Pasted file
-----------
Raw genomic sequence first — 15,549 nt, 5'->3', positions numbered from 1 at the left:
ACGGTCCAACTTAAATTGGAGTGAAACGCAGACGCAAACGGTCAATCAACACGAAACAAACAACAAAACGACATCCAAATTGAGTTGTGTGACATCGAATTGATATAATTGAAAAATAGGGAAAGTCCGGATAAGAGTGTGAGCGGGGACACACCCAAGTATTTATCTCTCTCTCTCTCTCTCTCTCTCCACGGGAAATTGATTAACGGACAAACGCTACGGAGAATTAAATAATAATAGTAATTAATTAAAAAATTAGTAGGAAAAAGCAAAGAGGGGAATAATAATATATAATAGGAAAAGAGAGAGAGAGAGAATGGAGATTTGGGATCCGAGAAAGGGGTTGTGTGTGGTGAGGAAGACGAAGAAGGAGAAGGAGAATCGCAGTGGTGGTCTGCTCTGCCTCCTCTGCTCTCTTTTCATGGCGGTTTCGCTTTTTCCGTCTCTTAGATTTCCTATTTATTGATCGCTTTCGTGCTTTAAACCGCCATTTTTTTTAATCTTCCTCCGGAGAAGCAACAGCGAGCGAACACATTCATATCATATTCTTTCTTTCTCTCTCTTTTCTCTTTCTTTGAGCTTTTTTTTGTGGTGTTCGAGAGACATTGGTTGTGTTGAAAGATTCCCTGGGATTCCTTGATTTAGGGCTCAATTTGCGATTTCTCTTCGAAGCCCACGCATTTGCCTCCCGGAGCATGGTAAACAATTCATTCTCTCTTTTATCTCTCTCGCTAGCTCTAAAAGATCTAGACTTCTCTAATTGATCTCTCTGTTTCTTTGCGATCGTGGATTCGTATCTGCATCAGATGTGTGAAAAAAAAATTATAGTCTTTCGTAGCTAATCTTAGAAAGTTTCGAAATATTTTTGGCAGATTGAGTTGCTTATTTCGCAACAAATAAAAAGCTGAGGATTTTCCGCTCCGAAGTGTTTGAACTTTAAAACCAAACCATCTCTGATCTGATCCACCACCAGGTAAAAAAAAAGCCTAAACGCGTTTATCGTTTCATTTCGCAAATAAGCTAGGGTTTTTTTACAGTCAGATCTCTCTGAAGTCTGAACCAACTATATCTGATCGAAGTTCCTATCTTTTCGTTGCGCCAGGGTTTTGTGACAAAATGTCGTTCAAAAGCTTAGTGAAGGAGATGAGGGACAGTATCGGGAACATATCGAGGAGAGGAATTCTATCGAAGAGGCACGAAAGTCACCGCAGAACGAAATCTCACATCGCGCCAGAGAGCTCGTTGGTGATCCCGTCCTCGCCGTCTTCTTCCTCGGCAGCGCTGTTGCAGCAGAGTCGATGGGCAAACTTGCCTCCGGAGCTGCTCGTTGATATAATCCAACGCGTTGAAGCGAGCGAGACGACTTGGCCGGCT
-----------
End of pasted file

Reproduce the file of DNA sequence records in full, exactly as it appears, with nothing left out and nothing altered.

Raw genomic sequence first — 15,549 nt, 5'->3', positions numbered from 1 at the left:
ACGGTCCAACTTAAATTGGAGTGAAACGCAGACGCAAACGGTCAATCAACACGAAACAAACAACAAAACGACATCCAAATTGAGTTGTGTGACATCGAATTGATATAATTGAAAAATAGGGAAAGTCCGGATAAGAGTGTGAGCGGGGACACACCCAAGTATTTATCTCTCTCTCTCTCTCTCTCTCTCCACGGGAAATTGATTAACGGACAAACGCTACGGAGAATTAAATAATAATAGTAATTAATTAAAAAATTAGTAGGAAAAAGCAAAGAGGGGAATAATAATATATAATAGGAAAAGAGAGAGAGAGAGAATGGAGATTTGGGATCCGAGAAAGGGGTTGTGTGTGGTGAGGAAGACGAAGAAGGAGAAGGAGAATCGCAGTGGTGGTCTGCTCTGCCTCCTCTGCTCTCTTTTCATGGCGGTTTCGCTTTTTCCGTCTCTTAGATTTCCTATTTATTGATCGCTTTCGTGCTTTAAACCGCCATTTTTTTTAATCTTCCTCCGGAGAAGCAACAGCGAGCGAACACATTCATATCATATTCTTTCTTTCTCTCTCTTTTCTCTTTCTTTGAGCTTTTTTTTGTGGTGTTCGAGAGACATTGGTTGTGTTGAAAGATTCCCTGGGATTCCTTGATTTAGGGCTCAATTTGCGATTTCTCTTCGAAGCCCACGCATTTGCCTCCCGGAGCATGGTAAACAATTCATTCTCTCTTTTATCTCTCTCGCTAGCTCTAAAAGATCTAGACTTCTCTAATTGATCTCTCTGTTTCTTTGCGATCGTGGATTCGTATCTGCATCAGATGTGTGAAAAAAAAATTATAGTCTTTCGTAGCTAATCTTAGAAAGTTTCGAAATATTTTTGGCAGATTGAGTTGCTTATTTCGCAACAAATAAAAAGCTGAGGATTTTCCGCTCCGAAGTGTTTGAACTTTAAAACCAAACCATCTCTGATCTGATCCACCACCAGGTAAAAAAAAAGCCTAAACGCGTTTATCGTTTCATTTCGCAAATAAGCTAGGGTTTTTTTACAGTCAGATCTCTCTGAAGTCTGAACCAACTATATCTGATCGAAGTTCCTATCTTTTCGTTGCGCCAGGGTTTTGTGACAAAATGTCGTTCAAAAGCTTAGTGAAGGAGATGAGGGACAGTATCGGGAACATATCGAGGAGAGGAATTCTATCGAAGAGGCACGAAAGTCACCGCAGAACGAAATCTCACATCGCGCCAGAGAGCTCGTTGGTGATCCCGTCCTCGCCGTCTTCTTCCTCGGCAGCGCTGTTGCAGCAGAGTCGATGGGCAAACTTGCCTCCGGAGCTGCTCGTTGATATAATCCAACGCGTTGAAGCGAGCGAGACGACTTGGCCGGCT